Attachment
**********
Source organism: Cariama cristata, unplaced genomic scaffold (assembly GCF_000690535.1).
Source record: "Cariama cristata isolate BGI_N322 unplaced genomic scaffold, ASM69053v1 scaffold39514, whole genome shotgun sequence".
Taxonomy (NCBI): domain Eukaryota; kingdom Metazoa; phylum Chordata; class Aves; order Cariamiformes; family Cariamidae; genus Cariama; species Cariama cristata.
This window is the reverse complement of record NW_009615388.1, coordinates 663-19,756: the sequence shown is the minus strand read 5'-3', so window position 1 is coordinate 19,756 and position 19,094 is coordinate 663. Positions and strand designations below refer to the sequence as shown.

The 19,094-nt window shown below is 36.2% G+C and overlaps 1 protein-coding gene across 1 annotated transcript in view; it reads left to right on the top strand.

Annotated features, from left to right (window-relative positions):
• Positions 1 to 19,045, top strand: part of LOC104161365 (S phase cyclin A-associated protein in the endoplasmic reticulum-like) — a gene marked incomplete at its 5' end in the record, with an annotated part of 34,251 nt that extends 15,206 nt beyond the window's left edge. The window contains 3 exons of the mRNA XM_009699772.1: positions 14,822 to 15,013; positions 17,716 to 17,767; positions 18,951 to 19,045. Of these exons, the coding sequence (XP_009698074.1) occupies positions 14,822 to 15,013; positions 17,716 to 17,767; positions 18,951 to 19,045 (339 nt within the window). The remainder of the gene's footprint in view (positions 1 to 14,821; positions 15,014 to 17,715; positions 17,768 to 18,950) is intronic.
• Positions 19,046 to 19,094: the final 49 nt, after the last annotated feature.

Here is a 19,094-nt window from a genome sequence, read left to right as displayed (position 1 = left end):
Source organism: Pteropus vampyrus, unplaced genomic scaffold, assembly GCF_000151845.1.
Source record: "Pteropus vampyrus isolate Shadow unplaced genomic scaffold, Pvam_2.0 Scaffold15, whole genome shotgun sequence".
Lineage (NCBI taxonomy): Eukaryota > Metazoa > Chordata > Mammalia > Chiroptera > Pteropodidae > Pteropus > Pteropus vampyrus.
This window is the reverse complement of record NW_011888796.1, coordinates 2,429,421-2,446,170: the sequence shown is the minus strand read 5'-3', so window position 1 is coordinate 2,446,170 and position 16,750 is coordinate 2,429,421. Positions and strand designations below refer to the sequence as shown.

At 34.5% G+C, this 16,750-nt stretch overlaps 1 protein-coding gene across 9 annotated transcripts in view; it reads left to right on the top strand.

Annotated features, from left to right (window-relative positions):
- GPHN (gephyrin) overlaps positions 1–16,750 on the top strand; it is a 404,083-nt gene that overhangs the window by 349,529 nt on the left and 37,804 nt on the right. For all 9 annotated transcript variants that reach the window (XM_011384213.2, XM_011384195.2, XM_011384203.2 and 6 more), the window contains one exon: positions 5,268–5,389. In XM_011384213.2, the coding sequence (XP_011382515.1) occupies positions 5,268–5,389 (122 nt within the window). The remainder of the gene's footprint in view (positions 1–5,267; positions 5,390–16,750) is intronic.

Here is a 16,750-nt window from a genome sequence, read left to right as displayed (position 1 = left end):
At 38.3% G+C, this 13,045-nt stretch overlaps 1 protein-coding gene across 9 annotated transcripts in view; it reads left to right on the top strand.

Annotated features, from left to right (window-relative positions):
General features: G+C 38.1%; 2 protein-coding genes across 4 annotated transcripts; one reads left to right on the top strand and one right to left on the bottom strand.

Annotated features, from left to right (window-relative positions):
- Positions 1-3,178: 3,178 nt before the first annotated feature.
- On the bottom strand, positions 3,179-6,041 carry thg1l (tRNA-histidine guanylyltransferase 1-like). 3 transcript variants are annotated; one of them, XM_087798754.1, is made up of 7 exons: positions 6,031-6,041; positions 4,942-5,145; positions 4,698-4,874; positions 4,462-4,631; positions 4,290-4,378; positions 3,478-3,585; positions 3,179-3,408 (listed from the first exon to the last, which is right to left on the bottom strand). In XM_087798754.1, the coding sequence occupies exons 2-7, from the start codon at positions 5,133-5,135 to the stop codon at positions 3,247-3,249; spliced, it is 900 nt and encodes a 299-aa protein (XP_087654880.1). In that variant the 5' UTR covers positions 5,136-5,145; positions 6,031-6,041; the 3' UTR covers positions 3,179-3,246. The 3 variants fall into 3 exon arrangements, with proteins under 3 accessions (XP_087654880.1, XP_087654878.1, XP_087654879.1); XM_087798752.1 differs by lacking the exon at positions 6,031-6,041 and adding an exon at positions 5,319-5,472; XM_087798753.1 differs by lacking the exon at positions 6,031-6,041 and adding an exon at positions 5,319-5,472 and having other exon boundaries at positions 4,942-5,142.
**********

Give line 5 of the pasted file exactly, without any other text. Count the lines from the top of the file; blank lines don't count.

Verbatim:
The 19,094-nt window shown below is 36.2% G+C and overlaps 1 protein-coding gene across 1 annotated transcript in view; it reads left to right on the top strand.